Selected publications (.pdf)

"Education Change, Leadership and the Knowledge Society" 
Global e-Schools Initiative (GeSCI)  

Survey of ICT in education in the Caribbean
Volume 1: Regional trends & analysis
Volume 2: Country reports
infoDev 

Using technology to train teachers:
Appropriate uses of ICT for
teacher professional developmen
t
 
infoDev (Mary Burns, co-author)

Project evaluation:
Uganda rural school-based telecenters

World Bank Institute
(Sara Nadel, co-author)

The Educational Object Economy:
Alternatives in authoring &
aggregation of educational software 

Interactive Learning Environments
(Purchase or subscription req'd) 

Development of multimedia resources 
UNESCO (Cesar Nunes, co-author)

Real Access/Real Impact
Teresa Peters & bridges.org
(hosted for reference; RIP TMP) 

ON TOPIC:

Learning, technology & development

 

Tuesday
Aug012017

big data, artificial intelligence, smart nigel shadbolt rocks

"It's not enough to not do evil. What does it mean to do good?"

I don't totally know what to say about this conversation between Sir Nigel Shadbolt and Mr. Quentin Hardy, head of editorial at Google Cloud. (Mr Hardy does a pretty good job of identifying the hot spots. Sometimes he tries a bit too hard to seem like he is able to comment on them. But hey...) But it's very cool. Sir Nigel is just way, way smarter and way more focused on this stuff than I could ever be.

A couple of points of interest: At about 24:00 Sir Shadbolt discusses open data and says that "the world just got better." He suggests that it's not about opening everything, it's about opening data that enables decision-making and innovation. Right after that, at 25:50, Sir Nigel talks about empowering citizen data warriors (my term); as the goal: citizens who not only allow some of their data to be used, but who use open data to solve problems and answer questions. And a bit later on (@ 48:40), they talk about the potential for intensifying the north-south divide in relation to data and data use and innovation.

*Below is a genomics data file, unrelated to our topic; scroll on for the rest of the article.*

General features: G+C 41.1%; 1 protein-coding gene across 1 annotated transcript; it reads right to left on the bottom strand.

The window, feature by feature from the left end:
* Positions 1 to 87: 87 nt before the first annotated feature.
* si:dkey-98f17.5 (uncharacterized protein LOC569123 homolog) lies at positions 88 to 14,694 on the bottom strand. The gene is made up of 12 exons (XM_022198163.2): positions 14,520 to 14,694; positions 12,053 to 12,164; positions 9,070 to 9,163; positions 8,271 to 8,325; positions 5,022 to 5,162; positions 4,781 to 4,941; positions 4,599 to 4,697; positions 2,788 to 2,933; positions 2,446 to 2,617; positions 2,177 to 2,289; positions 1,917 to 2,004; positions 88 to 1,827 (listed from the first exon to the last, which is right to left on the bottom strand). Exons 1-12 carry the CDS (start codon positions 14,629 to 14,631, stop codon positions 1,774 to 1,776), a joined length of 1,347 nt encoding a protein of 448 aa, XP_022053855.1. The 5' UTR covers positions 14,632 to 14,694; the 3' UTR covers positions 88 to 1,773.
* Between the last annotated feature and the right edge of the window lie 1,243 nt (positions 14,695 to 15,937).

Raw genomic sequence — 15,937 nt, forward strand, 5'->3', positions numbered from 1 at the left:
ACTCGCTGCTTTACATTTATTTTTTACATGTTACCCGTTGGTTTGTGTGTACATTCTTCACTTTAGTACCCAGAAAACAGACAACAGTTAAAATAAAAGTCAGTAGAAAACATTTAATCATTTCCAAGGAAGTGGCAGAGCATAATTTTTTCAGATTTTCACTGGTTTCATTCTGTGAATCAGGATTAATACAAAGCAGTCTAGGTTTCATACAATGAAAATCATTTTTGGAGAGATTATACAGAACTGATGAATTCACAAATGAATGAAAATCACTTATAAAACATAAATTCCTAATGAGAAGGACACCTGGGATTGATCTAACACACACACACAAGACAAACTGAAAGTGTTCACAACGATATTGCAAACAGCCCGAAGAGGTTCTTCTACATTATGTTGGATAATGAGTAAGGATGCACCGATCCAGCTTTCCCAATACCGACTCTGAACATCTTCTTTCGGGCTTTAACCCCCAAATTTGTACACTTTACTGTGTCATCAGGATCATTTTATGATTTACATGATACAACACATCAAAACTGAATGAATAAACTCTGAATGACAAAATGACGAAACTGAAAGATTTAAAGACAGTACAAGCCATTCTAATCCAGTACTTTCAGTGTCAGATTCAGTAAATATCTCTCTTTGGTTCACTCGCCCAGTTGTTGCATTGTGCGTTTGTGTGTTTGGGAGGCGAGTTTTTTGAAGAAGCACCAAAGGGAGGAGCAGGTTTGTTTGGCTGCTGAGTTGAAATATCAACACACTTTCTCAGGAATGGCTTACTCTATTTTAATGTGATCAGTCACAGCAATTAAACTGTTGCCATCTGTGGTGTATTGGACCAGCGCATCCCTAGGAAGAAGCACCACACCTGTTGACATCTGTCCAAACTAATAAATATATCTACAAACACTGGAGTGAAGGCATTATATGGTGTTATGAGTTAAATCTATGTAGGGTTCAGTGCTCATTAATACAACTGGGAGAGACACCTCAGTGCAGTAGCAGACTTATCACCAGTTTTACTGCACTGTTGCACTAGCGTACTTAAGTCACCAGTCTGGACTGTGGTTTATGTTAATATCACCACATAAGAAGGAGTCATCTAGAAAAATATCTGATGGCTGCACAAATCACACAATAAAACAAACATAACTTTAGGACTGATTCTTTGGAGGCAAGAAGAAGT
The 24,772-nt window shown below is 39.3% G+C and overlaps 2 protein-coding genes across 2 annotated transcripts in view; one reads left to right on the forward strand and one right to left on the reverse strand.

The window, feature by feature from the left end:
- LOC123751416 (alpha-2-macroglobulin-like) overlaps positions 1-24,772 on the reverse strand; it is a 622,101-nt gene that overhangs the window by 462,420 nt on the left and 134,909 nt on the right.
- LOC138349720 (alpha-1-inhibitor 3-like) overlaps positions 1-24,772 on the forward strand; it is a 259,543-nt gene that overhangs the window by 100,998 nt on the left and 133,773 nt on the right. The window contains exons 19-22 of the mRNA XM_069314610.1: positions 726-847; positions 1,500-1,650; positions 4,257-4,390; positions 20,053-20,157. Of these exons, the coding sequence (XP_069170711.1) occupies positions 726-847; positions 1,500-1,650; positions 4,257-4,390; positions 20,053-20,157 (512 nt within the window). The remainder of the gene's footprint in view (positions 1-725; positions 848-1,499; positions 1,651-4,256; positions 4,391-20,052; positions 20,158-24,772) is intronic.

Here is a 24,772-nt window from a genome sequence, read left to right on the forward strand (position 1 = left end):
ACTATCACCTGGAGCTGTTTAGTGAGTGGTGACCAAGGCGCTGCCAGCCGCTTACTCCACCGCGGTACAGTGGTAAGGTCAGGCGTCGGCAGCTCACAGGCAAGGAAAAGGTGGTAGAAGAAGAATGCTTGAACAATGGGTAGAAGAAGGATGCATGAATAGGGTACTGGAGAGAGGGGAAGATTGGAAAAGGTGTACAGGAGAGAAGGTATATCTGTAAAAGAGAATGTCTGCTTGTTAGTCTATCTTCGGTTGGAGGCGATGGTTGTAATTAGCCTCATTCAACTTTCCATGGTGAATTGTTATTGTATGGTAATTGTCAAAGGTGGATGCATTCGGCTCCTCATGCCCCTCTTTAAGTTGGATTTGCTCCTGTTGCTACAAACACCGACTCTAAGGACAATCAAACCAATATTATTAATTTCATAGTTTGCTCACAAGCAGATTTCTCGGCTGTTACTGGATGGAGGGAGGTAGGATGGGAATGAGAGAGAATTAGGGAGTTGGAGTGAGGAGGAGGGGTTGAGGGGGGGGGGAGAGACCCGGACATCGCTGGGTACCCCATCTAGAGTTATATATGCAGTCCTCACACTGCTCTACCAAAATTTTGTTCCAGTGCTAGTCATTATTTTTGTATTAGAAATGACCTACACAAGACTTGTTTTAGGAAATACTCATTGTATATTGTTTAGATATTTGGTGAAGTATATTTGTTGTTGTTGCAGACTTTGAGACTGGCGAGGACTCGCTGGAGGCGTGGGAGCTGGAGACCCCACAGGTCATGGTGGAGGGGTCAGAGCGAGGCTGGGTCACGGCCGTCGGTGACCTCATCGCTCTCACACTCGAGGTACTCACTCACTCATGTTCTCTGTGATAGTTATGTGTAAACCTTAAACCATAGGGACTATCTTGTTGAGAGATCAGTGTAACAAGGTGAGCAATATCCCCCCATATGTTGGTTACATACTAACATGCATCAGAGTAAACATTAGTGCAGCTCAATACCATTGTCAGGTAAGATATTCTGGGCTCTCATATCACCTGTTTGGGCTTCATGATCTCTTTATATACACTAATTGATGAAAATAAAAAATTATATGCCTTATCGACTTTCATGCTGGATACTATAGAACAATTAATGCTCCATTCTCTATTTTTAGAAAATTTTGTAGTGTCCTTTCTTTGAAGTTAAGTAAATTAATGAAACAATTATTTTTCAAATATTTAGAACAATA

(It's hard to imagine that citizen data warriors would ever be able to access the databases AND the computing power necessary to creat the inflated, titillating, strippy-tease information that would enable people to get close to their potential oppressors.)

it's important to note that that divide, such as it is, emerges not from the openness of data per se, but the opennness of government and more broadly attitudes about privacy, accountability and knowledge -- and knowledge is itself the point where value is harvested -- 

Pay attention, if you will, to the overall attention to profit. The interlocutors discuss the potential hegemony of the transnational corporate sector and essentially suggest that someone should do something about this. But at least they mention it. 

Very, very many points later in the discussion about the affective/meta/cognitive differences between humans and their machines. 

Wednesday
Jul122017

On net neutrality

It's 2017, two years after the first go-round with net neutrality. (Whew! Dodged that bullet!)

But it's back. The current administration is trying to get it off the ground again, even though the biggest of the big tech giants reject the concept entirely.

The Natoma Group (the Nano-Natoma Group?) is tiny. But net neutrality is even more critical for us and for educators than it is for Facebook. Support it!

Monday
Jun262017

Health care, education and YOU!

I'm sorry, this message is really about learning, not about politics. BUT... Today the Congressional Budget Office listed their "scoring" of the Senate healthcare bill, the Better Healthcare  Act (BHCA I think). CBO states that 22 million people will lose healthcare insurance over the next 10 years. Most of the news that I read is going nuts about this, hoping that voters will realize that the congress is enacting a massive transfer of wealth in the form of tax cuts to the top 0.1%.